He returned to the nation's capital on a stormy Sunday in early August, bearing the hopes of a desperate coach and the scorn of a wary fan base. During his turn as the Redskins' starting quarterback last year Danny Wuerffel proved two things: 1) He knew coach Steve Spurrier's offense almost as well as the Ol' Ball Coach himself, and 2) he wasn't talented enough to run it effectively in the NFL. That's why they let him go as a free agent. Nevertheless, after a series of preseason gaffes by free-agent pickup Rob Johnson, the backup to No. 1 passer Patrick Ramsey, Spurrier re-signed Wuerffel—the quarterback with whom he won the 1996 national championship at Florida.
In 2002 Spurrier's first NFL season, the Fun 'n' Gun offense flopped not only because of poor execution at quarterback and slow, bulky personnel suited for the power-rushing attack used previously, but also because Spurrier switched passers as often as Geraldo changes wives. Into that farce stepped Ramsey, a rookie whose sterling relief performance in a 31-14 win at Tennessee in Week 5 suddenly earned him a starting shot. He lasted two weeks (losing both games) before being yanked for Shane Matthews, only to return to the lineup for the final three games (winning the last two). Despite the reappearance of Wuerffel, offensive coaches insist that Washington's quarterback-carousel days are over, that Ramsey will have a much longer leash this time around. "Patrick's the guy, and it's not open for debate," quarterbacks coach Noah Brindise says. "He's had 90 percent of the reps in practice. He's looked good throughout. Since we throw downfield more than most teams, we need him to be ready. We like our chances, especially with all of our new weapons."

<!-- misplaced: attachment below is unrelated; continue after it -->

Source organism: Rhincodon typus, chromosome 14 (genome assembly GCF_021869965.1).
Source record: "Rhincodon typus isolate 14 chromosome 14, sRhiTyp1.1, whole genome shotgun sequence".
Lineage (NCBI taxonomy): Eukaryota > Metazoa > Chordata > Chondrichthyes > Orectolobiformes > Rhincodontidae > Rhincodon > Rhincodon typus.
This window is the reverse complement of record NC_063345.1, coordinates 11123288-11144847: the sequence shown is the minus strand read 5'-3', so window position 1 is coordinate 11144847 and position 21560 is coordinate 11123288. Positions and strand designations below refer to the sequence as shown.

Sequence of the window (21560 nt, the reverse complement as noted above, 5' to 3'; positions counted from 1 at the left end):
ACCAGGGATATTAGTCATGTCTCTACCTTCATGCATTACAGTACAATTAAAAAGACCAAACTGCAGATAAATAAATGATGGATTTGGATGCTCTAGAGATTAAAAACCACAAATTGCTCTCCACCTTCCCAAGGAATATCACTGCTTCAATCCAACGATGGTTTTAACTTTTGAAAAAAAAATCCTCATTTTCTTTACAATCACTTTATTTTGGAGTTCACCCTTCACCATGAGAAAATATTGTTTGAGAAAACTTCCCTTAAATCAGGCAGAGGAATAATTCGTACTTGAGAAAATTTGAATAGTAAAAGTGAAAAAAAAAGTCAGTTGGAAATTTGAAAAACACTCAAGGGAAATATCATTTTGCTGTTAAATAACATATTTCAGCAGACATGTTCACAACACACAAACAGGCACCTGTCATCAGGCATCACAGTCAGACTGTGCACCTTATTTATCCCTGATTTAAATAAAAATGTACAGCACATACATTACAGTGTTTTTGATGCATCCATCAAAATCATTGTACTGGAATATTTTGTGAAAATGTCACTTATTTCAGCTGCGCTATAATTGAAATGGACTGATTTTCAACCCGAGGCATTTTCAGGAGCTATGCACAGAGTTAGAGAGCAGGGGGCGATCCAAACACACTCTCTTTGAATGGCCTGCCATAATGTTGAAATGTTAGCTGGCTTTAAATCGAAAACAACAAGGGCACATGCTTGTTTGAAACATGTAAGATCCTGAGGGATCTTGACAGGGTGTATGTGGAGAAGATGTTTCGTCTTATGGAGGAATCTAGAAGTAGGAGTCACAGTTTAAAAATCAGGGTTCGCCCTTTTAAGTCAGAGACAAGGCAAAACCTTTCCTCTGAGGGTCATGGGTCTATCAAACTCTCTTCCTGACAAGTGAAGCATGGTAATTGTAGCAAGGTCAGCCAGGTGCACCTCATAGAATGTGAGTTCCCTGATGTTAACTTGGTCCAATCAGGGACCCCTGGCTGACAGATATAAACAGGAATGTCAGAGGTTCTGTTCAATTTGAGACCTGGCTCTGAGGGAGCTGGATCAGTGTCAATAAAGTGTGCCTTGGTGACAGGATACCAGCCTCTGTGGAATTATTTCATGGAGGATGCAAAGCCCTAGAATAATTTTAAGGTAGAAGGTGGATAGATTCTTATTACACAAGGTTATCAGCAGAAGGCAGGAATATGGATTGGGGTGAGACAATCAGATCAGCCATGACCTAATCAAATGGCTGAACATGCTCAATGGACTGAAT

Many of them came courtesy of owner Daniel Snyder's annual spending spree. After releasing power back Stephen Davis, the Redskins lured ascendant wideout Laveranues Coles and return man-tailback Chad Morton from the Jets, added another free-agent scatback in Trung Canidate and got one of Spurrier's former Gators, speedy receiver Taylor Jacobs, with their first pick in the draft (No. 44).
Now it's up to Ramsey to make it all work. Though he had his moments last year, Ramsey was uncomfortable at the line—he played in a shotgun offense at Tulane—and had poor footwork. Redskins coaches ran Ramsey through dozens of drills in the off-season, focusing on his footwork, his ability to read defenses quickly and his options once he's flushed out of the pocket. Brindise knew the lessons had taken hold when Ramsey would "watch last year's game film and say, 'Oh, there's that drill.' He applies the stuff like it's second nature."
"With a year under my belt, I'm much more comfortable now," Ramsey says. "I know I'm the starter, that Coach Spurrier and my teammates have confidence in me." To prove his point, Ramsey brings up the signing of Coles, a restricted free agent to whom the Redskins gave a stunning seven-year, $35 million contract. "It's almost like getting Laveranues was [the team's] way of giving me a weapon. Why sign him if they don't think I can use him?"
The addition of free-agent right guard Randy Thomas, another former Jet, improves the line, but Canidate's durability is questionable, and the absence of Davis might make it difficult for the Redskins to sustain drives and take some of the pressure off the passing game. Ramsey will have to rely on possession receiver Rod Gardner and tight end Robert Royal to help move the chains.
The Washington defense, which ranked fifth in the NFL last year but lost coordinator Marvin Lewis, is dangerously thin along the front four following the release of tackle Dan Wilkinson in a salary purge on July 29. Still, with linebacker LaVar Arrington and shutdown cornerbacks Champ Bailey and Fred Smoot, the defense has playmakers aplenty.
It all comes down to whether the offense, namely Ramsey, can get off the mark and build up a head of steam before Spurrier gets itchy again.
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